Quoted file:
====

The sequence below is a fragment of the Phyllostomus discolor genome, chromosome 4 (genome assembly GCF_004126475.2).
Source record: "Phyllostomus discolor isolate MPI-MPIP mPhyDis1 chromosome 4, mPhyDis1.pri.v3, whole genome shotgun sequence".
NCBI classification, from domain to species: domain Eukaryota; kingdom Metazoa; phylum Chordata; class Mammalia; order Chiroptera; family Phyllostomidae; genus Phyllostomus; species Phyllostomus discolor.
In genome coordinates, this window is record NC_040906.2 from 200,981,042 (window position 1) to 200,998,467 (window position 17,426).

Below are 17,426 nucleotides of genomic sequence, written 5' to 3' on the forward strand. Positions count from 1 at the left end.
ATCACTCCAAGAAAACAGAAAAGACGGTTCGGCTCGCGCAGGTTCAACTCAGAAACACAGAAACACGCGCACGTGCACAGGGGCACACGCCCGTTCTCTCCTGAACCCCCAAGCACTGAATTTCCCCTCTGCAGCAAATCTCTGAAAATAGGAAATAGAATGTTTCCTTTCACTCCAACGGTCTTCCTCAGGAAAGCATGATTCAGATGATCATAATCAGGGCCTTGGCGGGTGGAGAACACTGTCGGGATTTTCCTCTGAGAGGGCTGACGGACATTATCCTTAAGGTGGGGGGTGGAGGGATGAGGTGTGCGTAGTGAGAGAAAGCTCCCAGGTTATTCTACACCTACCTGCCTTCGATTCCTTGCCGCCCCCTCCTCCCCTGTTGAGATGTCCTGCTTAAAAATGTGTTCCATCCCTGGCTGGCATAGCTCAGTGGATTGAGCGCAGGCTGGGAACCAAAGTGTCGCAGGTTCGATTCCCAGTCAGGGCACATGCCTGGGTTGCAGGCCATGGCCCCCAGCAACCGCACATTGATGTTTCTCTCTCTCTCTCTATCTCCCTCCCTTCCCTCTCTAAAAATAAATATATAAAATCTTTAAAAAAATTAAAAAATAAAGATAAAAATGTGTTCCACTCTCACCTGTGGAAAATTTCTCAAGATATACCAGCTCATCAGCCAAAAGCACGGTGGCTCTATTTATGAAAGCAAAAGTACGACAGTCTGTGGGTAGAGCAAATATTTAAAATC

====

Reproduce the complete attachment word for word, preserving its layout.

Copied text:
The sequence below is a fragment of the Phyllostomus discolor genome, chromosome 4 (genome assembly GCF_004126475.2).
Source record: "Phyllostomus discolor isolate MPI-MPIP mPhyDis1 chromosome 4, mPhyDis1.pri.v3, whole genome shotgun sequence".
NCBI classification, from domain to species: domain Eukaryota; kingdom Metazoa; phylum Chordata; class Mammalia; order Chiroptera; family Phyllostomidae; genus Phyllostomus; species Phyllostomus discolor.
In genome coordinates, this window is record NC_040906.2 from 200,981,042 (window position 1) to 200,998,467 (window position 17,426).

Below are 17,426 nucleotides of genomic sequence, written 5' to 3' on the forward strand. Positions count from 1 at the left end.
ATCACTCCAAGAAAACAGAAAAGACGGTTCGGCTCGCGCAGGTTCAACTCAGAAACACAGAAACACGCGCACGTGCACAGGGGCACACGCCCGTTCTCTCCTGAACCCCCAAGCACTGAATTTCCCCTCTGCAGCAAATCTCTGAAAATAGGAAATAGAATGTTTCCTTTCACTCCAACGGTCTTCCTCAGGAAAGCATGATTCAGATGATCATAATCAGGGCCTTGGCGGGTGGAGAACACTGTCGGGATTTTCCTCTGAGAGGGCTGACGGACATTATCCTTAAGGTGGGGGGTGGAGGGATGAGGTGTGCGTAGTGAGAGAAAGCTCCCAGGTTATTCTACACCTACCTGCCTTCGATTCCTTGCCGCCCCCTCCTCCCCTGTTGAGATGTCCTGCTTAAAAATGTGTTCCATCCCTGGCTGGCATAGCTCAGTGGATTGAGCGCAGGCTGGGAACCAAAGTGTCGCAGGTTCGATTCCCAGTCAGGGCACATGCCTGGGTTGCAGGCCATGGCCCCCAGCAACCGCACATTGATGTTTCTCTCTCTCTCTCTATCTCCCTCCCTTCCCTCTCTAAAAATAAATATATAAAATCTTTAAAAAAATTAAAAAATAAAGATAAAAATGTGTTCCACTCTCACCTGTGGAAAATTTCTCAAGATATACCAGCTCATCAGCCAAAAGCACGGTGGCTCTATTTATGAAAGCAAAAGTACGACAGTCTGTGGGTAGAGCAAATATTTAAAATC